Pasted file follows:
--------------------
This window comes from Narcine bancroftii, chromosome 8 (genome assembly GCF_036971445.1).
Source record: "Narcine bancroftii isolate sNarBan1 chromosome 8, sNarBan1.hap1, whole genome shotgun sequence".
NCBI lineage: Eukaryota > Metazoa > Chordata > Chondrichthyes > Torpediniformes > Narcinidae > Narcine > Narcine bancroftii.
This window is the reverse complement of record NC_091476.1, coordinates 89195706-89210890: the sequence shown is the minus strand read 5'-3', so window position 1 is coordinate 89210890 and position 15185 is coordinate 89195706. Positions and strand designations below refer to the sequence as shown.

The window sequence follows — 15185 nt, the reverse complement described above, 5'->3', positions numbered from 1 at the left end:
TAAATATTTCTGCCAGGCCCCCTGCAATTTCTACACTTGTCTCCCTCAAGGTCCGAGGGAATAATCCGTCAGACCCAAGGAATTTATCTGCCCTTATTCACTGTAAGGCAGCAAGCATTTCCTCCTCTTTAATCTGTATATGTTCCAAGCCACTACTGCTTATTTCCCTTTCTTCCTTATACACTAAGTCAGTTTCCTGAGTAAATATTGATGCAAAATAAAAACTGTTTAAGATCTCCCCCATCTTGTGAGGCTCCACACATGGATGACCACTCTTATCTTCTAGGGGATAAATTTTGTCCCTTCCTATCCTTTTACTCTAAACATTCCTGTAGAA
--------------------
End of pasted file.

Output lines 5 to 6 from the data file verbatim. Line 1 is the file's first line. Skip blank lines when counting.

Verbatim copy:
The window sequence follows — 15185 nt, the reverse complement described above, 5'->3', positions numbered from 1 at the left end:
TAAATATTTCTGCCAGGCCCCCTGCAATTTCTACACTTGTCTCCCTCAAGGTCCGAGGGAATAATCCGTCAGACCCAAGGAATTTATCTGCCCTTATTCACTGTAAGGCAGCAAGCATTTCCTCCTCTTTAATCTGTATATGTTCCAAGCCACTACTGCTTATTTCCCTTTCTTCCTTATACACTAAGTCAGTTTCCTGAGTAAATATTGATGCAAAATAAAAACTGTTTAAGATCTCCCCCATCTTGTGAGGCTCCACACATGGATGACCACTCTTATCTTCTAGGGGATAAATTTTGTCCCTTCCTATCCTTTTACTCTAAACATTCCTGTAGAA